Twitter is clamping down on misinformation about COVID-19 vaccines, introducing a strike system that will result in permanent bans for accounts.
In a blog post on 1 March, the company announced that it would label tweets that contain misleading vaccine information.
No ad to show here.
The changes were first discussed by Twitter in December last year as part of its action against tweets that went against its COVID-19 information guidelines, but came into effect on Monday.
“We believe the strike system will help to educate the public on our policies and further reduce the spread of potentially harmful and misleading information on Twitter, particularly for repeated moderate and high-severity violations of our rules,” Twitter explained.
The new Twitter strikes system: How it works
Twitter staff will manage the new labelling system and determine if tweets violate Twitter’s policy.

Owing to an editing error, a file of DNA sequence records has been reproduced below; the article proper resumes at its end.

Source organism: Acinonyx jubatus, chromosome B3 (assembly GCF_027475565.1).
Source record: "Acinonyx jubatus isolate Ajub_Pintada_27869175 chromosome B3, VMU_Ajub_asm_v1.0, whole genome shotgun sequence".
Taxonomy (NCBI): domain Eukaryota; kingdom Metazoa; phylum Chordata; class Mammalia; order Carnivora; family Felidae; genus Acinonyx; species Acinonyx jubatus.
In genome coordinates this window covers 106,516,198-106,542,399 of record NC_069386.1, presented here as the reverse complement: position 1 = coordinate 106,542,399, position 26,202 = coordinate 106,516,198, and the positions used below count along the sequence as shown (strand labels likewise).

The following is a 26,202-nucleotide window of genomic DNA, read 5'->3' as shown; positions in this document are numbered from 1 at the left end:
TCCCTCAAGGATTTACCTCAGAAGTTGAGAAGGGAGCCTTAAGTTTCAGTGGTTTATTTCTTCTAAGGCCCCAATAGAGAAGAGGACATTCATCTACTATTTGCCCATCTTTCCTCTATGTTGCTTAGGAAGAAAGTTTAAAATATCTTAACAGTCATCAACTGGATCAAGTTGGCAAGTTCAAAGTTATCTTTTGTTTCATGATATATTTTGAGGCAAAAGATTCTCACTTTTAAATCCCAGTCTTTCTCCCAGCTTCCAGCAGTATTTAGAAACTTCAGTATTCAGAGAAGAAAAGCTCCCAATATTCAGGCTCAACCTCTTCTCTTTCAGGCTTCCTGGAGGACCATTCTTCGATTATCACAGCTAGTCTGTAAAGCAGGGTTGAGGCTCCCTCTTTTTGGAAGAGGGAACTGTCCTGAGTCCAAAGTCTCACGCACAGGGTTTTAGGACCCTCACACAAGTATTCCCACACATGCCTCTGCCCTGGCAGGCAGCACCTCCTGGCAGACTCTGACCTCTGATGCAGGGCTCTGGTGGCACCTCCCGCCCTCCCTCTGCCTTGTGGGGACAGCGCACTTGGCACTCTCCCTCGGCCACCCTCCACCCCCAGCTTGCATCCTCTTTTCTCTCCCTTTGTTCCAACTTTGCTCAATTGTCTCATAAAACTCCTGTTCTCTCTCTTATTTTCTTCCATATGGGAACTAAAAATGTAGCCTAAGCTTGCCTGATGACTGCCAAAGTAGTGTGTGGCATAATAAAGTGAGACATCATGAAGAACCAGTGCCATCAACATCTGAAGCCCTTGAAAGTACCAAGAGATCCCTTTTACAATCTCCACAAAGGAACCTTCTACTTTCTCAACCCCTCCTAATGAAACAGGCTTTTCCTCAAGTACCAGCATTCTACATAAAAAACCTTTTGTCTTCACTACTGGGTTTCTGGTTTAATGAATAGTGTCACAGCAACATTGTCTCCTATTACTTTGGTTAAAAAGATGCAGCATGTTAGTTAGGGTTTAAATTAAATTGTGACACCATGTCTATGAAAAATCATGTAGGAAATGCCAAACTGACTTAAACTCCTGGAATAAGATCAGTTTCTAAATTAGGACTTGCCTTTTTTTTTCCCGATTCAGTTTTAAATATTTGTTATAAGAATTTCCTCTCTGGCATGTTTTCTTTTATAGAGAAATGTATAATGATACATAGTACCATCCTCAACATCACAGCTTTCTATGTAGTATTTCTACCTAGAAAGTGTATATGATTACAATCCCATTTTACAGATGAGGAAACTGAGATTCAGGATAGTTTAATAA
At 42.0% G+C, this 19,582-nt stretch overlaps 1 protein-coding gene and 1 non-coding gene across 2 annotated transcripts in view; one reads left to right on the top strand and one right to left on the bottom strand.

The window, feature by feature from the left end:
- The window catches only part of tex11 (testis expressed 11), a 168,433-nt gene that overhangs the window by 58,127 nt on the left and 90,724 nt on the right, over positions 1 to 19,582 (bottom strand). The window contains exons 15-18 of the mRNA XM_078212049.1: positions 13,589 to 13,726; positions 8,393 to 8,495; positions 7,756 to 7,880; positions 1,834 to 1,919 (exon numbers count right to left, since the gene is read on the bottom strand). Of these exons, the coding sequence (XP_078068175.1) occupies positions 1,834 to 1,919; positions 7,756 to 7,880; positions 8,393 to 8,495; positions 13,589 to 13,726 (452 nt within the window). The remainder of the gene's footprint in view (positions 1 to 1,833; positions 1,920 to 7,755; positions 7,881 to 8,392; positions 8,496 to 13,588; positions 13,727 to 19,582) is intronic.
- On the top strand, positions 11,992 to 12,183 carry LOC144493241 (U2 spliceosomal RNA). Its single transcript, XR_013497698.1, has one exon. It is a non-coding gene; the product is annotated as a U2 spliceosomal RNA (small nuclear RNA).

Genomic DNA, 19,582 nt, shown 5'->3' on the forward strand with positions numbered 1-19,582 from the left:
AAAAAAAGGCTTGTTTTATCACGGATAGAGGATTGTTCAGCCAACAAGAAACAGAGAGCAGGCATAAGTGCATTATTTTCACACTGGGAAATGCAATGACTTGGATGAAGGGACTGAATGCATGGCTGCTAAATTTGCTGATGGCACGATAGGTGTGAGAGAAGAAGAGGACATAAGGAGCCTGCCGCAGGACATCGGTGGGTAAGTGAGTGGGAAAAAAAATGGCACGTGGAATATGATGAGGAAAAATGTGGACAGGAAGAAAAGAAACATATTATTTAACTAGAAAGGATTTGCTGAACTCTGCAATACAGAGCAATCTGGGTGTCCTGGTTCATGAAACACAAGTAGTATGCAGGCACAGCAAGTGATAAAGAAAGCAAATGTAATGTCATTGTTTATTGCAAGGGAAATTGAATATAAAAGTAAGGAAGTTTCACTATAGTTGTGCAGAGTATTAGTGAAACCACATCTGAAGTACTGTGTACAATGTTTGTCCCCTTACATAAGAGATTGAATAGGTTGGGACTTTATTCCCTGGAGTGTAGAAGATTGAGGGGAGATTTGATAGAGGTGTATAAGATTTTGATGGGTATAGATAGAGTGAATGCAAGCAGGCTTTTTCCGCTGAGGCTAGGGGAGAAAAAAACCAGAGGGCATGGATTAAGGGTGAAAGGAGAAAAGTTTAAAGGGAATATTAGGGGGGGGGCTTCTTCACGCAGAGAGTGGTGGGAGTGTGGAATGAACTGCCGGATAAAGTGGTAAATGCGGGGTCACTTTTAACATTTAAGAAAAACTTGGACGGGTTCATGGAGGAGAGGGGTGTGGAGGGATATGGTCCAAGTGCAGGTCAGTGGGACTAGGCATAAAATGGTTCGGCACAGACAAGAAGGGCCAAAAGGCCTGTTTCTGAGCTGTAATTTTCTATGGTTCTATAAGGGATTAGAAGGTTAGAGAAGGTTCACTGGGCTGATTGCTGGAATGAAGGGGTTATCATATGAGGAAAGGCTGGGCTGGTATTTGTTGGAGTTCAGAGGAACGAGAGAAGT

These determinations will help automate the process, but humans will still conduct reviews going forward.
The labels will appear below tweets and include a link to official public health information.
Users who have their tweets labelled or removed will be notified and receive a strike against their account.
Accounts can accumulate strikes and receive penalities as a result.
No action will be taken with one strike, but two strikes will result in a 12-hour account lock. A third strike will result in an additional 12 hours.
Four strikes will result in a 7-day account lock, while five or more will result in the Twitter account’s permanent suspension.
Like in other cases, users can submit an appeal if they think their account was locked or suspended in error.
It’s not just COVID-19 misinformation Twitter has targeted recently. In January, the platform introduced a civic integrity policy aimed at combatting misinformation about civic processes such as elections.
More social media platforms are cracking down on vaccine misinformation. In February, Facebook outright banned vaccine misinformation and will remove any posts that share misleading claims about vaccines.
Feature image: Solen Feyissa/Pexels